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Thursday, August 21, 2008

The End of an Eclipse

Several years ago, when I first set forth on my grand quest to uncover the greatest story ever written, I set out on foot across the ruggedly beautiful Sierra Nevadas, my only gear a worn-out victrola, a vinyl copy of Air Supply's Greatest Hits, Vol.2, a warm bottle of Dos Equis, a week's supply of Jack Link's Chicken Jerky, a boot-leg vhs recording of the first season of The Fall Guy, a signed copy of Barry Switzer's autobiography, Bootlegger's Boy, a couple packages of Orville Redenbacher Cheddar flavored microwavable popcorn, a faded postcard from Joe, MT, a $25 gift card to Bath and Body Works, two Aleve, and a sling-shot that needed only mild repairs to be in full working order. As I struggled across the rocky terrain searching for the burst of inspiration that total and complete isolation often bestows upon great men, I surprised an ancient Washoe medicine man, bathing in a tiny spring. The shaman was naked but unabashed, only starteld by my sudden presence. The sparkle in his eyes belied the haggard coarseness of his dark and wrinkled skin. I spent several days with the shaman, and he taught me many things about life, vision quests, how to pick up any woman at any time, the scoring system of Olympic gymnastics, and all the while he never wore clothes. It was the time I spent with this man, Swings Like a Donkey, that I learned to never be ashamed of the human form. But as I struggled nakedly against the vise-like head-lock in which the Big-O held me, my old feelings of shame slowly crept back in.

Naked herself, the Big-O was as strong as a team of oxen. Maria screamed and cried, but to no avail. I fought to maintain counsciousness, but the darkness began to surround me, edging ever closer, until I was on the verge of blacking out.

"Hit her with Moby!" Maria yelled. But how, I wondered. The Big-O held me from behind and, as impressive as Moby is, even he has his limits. Then, as her ever tightening grip threatened to steal the last vestiges of life from my body, I had a vision. I saw the old shaman. He was gesturing wildly, swinging both hands up behind his head as if throwing a large stone behind him. I began punching back at the Big-O's face, but she shrugged off the blows as if they were mere gnats. The shaman shook his head violently, repeating the gesture, trying to make me understand. Suddenly I understood. With death scratching at my life's door, I summoned all the strength I could muster. I reached up behind me and gripped the Big-O by her powerful shoulders. Then I pushed up with my muscular legs and vaulted my rippling figure upward and back, swinging Moby like a hammer of the gods and striking the Big-O directly between the eyes. Upon contact, her grip loosened and my momentum catapulted me into a full back-flip and sat me down directly behind her.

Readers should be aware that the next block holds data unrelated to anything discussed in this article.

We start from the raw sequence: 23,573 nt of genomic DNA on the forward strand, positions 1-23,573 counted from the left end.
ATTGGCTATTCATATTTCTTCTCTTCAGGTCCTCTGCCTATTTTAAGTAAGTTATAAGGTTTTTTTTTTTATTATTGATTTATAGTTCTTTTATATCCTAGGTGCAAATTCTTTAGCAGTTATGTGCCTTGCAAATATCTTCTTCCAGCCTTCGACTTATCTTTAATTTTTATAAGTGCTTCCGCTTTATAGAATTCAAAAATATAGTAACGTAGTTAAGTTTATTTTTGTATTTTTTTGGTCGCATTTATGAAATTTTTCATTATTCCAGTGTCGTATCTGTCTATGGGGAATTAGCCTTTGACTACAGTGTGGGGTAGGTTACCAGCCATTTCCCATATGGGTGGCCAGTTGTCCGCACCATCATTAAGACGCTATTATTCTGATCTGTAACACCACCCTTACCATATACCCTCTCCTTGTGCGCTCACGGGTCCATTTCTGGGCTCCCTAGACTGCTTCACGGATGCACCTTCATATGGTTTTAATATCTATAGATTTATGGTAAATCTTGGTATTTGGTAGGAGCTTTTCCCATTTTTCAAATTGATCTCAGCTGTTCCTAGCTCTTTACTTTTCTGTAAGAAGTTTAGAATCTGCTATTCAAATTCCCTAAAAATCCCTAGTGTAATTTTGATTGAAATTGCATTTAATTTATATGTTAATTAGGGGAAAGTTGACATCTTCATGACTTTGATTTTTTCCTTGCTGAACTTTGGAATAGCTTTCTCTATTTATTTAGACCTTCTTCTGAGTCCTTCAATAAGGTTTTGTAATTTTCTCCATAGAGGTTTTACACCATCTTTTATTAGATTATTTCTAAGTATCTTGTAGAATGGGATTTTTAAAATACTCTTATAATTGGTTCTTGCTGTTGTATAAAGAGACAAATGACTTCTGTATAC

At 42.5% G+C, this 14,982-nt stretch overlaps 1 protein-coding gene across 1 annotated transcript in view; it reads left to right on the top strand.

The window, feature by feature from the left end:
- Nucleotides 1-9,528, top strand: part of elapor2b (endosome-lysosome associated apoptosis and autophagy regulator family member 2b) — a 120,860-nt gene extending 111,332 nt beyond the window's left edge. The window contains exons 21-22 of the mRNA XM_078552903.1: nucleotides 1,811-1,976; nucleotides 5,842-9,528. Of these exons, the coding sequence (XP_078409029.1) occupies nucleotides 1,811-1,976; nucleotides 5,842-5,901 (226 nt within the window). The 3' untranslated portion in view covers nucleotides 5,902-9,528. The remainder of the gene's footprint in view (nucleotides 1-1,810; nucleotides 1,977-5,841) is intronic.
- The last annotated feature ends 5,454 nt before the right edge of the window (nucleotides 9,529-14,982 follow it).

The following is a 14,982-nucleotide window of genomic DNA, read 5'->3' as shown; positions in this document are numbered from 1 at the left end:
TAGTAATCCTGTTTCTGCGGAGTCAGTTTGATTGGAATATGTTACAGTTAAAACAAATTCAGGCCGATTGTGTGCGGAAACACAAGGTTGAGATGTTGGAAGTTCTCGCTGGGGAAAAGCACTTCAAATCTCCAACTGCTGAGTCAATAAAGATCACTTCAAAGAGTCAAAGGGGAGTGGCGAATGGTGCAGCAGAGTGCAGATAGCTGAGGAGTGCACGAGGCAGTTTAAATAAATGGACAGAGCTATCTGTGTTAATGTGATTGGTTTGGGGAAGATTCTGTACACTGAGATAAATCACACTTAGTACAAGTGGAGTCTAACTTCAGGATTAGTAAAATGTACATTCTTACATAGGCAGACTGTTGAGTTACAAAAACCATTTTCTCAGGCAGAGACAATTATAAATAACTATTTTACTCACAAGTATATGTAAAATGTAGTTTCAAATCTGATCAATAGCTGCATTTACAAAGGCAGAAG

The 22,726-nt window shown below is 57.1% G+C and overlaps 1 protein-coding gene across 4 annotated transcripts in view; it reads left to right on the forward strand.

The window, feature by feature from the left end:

The power of the blow momentarily stunned her, and I knew I had to act quickly, despite my lack of strength. I launched myself onto her back, applying the same headlock she had used to detain me. But I quickly knew I had under-estimated her strength.

"You call that a hit, little man?" she laughed, "Remember, I seen Dennis Rodman naked."

"You slept with Dennis Rodman?" I asked incredulously, "He never wrote about that in his book!"

"He might not be proud of it," she said, "but he knows what he did." Then, with a laugh, she reached back, grabbed me by the neck and flung me over her shoulder, sending me spinning head over feet through the air and into the wall above the kitchen sink.

I lay on the counter top on my back clinging desperately to consciousness as I watched through blurred vision the towering, frightening figure of the Big-O moving over the top of me.

"So you're a dog lover, huh?" she asked mockingly.

"I, I liked Bambi," I stammered.

"Wasn't Bambi a deer?" Maria asked.

"That's right, that's right," I agreed, "What about Flipper?"

"I think Flipper was a horse," Maria said.

"Flipper was a dolphin, you idiot!" the Big-O screamed, "Why the hell would a horse be named Flipper?"

"No, I think Maria's correct," I said, "I believe Flipper was Roy Rogers' horse." The Big-O shook her head and turned away from us. I could hear her swearing quietly as she reached for a large carving knife.

"He was a quite famous horse, too," I continued, "I believe his stuffed and mounted corpse is in the Smithsonian."

"Well I hate horses, too!" the Big-O screamed as she returned to her previous position standing over me, "All they're good for is making dog food out of, and why would anyone want to feed a dog?" With that, she raised the knife over her head, preparing to plunge it deep into my chest, to extiguish the light of one of the great geniuses of our time.

"But if there were no dogs then you wouldn't have your baloney," I reasoned, "And since dog food is made from horses, then horses would in turn be an essential ingredient in your baloney also."

"Enough!" she roared.

"Drop the knife!" a familiar voice ordered. The Big-O turned suddenly to the door, blocking my view of my savior. She dropped the knife and raised her hands.

"Move away from the sink!" the voice ordered again. The Big-O moved slowly aside, as if the end of an eclipse, and I saw K-Ro standing in the doorway, a pistol trained on the behemoth. I somehow managed a smile, and as I slid into unconsciousness, I swear I saw a tear in K-Ro's eye.


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